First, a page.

Archive: "History of Science" Category

Curious Remedies: The Art of Dissection

Curious Remedies, the library’s current main floor exhibit, highlights the contributions of scientists and physicians of the Renaissance and Early Modern periods. One such individual is Andreas Vesalius (1514-1564), whose monumental book on anatomy, De Humani Corporis Fabrica (On the Fabric of the Human Body, often shortened to Fabrica) was first published in 1543. Vesalius …

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Historic solar eclipses

Here in Provo, Utah, people are gearing up for the solar eclipse which will be visible in our area on August 21. To add to the festivities, we’ve pulled out a few books (both scientific and literary) about eclipses of past centuries. This small pamphlet was published by astronomer Johann Erich Müller in Greifswald, Germany, …

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Robert Hooke and the Microscope

Today marks the birth of English scientist Robert Hooke in 1635. Hooke dabbled in many branches of the arts and sciences, including astronomy, physics, watchmaking, and architecture. He was a member of the Royal Society and served as its curator of experiments, which meant that he demonstrated several experiments at each of the Society’s meetings …

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Women’s Book History for Women’s History Month

If you visit the “Curious Remedies” exhibit this month, be on the lookout for a small, nondescript book of medicine by Nicholas Culpeper. This item was published in 1684 by Hannah Sawbridge. Hannah was the widow of George Sawbridge, one of the most successful London printers and booksellers of the 17th century. Sawbridge’s firm printed …

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Curious Remedies: The Making of Early Modern Medicine

The Lee Library’s current exhibit, “Curious Remedies: Medicine During the Renaissance,” highlights medical knowledge of the Renaissance and Early Modern period with books from Special Collections. Before chemical engineering or even the discovery of penicillin, physicians relied on plants, minerals, and animals to concoct medicines for their patients. Botanical encyclopedias called herbals helped scientists identify …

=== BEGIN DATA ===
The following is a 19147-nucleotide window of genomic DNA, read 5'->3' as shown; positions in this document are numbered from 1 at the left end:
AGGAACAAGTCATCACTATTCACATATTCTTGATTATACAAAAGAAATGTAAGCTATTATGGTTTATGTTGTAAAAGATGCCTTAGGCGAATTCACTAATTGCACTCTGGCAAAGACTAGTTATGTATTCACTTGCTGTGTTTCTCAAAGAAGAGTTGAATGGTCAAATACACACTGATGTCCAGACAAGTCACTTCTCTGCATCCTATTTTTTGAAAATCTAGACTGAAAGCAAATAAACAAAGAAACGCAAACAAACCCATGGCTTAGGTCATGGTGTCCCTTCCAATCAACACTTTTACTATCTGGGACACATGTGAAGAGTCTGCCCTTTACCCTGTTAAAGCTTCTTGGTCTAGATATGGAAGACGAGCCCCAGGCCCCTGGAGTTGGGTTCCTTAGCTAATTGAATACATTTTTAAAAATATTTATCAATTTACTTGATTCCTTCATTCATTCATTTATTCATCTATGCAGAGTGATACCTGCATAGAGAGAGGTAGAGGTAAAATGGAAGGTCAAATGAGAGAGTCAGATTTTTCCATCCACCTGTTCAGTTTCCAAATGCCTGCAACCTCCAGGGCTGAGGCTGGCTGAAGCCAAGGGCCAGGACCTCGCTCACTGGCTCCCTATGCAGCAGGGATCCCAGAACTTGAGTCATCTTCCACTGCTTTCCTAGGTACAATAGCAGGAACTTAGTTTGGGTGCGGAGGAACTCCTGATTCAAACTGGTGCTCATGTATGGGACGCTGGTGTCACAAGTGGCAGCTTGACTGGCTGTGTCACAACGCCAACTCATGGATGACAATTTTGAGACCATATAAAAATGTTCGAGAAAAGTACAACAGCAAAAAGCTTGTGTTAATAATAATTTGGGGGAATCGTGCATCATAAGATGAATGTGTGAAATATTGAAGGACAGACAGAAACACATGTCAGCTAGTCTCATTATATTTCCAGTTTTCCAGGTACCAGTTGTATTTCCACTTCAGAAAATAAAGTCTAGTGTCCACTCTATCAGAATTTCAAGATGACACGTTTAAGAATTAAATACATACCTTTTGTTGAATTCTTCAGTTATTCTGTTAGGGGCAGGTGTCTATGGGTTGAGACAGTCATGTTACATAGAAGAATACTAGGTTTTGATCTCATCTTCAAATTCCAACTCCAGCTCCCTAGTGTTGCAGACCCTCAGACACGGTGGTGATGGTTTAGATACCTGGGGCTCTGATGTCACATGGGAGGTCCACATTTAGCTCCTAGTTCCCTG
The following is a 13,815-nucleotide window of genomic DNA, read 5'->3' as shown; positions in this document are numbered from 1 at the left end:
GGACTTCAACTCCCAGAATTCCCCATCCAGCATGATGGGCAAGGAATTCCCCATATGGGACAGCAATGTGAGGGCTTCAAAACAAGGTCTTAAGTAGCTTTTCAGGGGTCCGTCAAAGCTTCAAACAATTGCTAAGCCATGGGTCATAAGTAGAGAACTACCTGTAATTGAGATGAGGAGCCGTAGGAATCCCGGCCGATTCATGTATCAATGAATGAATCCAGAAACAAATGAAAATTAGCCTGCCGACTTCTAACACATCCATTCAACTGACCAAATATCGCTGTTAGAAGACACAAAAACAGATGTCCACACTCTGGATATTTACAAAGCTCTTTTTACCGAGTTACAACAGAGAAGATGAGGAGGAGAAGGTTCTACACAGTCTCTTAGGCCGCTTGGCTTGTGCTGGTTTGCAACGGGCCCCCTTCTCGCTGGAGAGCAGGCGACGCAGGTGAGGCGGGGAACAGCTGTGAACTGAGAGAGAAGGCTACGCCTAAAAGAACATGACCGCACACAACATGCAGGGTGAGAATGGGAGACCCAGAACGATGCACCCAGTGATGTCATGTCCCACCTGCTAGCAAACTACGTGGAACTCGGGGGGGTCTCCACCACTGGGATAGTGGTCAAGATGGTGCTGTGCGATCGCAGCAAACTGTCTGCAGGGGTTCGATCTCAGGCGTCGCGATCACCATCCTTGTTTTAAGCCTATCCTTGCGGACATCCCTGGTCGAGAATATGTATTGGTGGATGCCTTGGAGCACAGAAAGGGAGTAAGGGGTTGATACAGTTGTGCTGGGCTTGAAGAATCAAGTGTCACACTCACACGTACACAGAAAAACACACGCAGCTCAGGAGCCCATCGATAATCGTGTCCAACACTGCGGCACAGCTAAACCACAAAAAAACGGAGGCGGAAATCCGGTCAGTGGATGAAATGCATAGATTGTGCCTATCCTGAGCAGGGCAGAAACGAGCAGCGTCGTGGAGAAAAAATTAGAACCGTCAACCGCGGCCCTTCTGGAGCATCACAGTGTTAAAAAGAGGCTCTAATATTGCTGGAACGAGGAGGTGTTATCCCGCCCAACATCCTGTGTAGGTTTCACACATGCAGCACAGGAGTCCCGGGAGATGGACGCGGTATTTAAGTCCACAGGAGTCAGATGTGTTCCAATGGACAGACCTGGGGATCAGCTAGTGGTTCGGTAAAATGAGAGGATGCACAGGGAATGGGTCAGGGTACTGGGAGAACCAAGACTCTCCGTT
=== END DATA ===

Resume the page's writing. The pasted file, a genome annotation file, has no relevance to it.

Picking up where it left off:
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Sneak Preview: Curious Remedies

If you’ve walked past the exhibit space on the main floor of the library, you may have gotten a peek at the latest exhibit being installed. “Curious Remedies” will display the history of medicine in the Renaissance and features a variety of scientific books from Special Collections. This blog will highlight a few of those …

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Banned Books Week on the Radio

To coincide with the American Library Association’s 2016 Banned Books Week,  BYURadio’s Top of Mind With Julie Rose spoke with HBLL’s European Studies Librarian, Richard Hacken, on the history of book banning. Several prominent banned books mentioned in the conversation are found in Special Collections, including Galileo’s Dialogue on the Two Chief World Systems (Vault …

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Athanasius Kircher and his Cabinet of Curiosities

In Early Modern Europe, well-connected individuals with the collecting bug assembled eclectic collections of natural and man-made objects known as kunstkammer or cabinets of curiosities. These collections could be small enough to fill a bookcase or large enough to fill an exhibit hall. One prominent collector of the 17th century was Jesuit Athanasius Kircher (1602-1680), …

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New acquisitions: astronomy around the world

Special Collections has a small but significant collection of rare Japanese books and manuscripts, and we periodically add to it. One of our most recent acquisitions is a 1796 treatise on Western science, “Oranda tensetsu,” or Dutch Astronomy Explained.  It is one of several books published by Japanese printmaker Shiba Kōkan which discuss European science …

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From the Vaults: Copernicus

Listen to HBLL librarians Tom Stephens and Maggie Kopp talk about the significance of Nicolaus Copernicus and the transmission of his famous book De Revolutionibus on BYU Radio’s Top of Mind with Julie Rose, May 24, 2016 episode.

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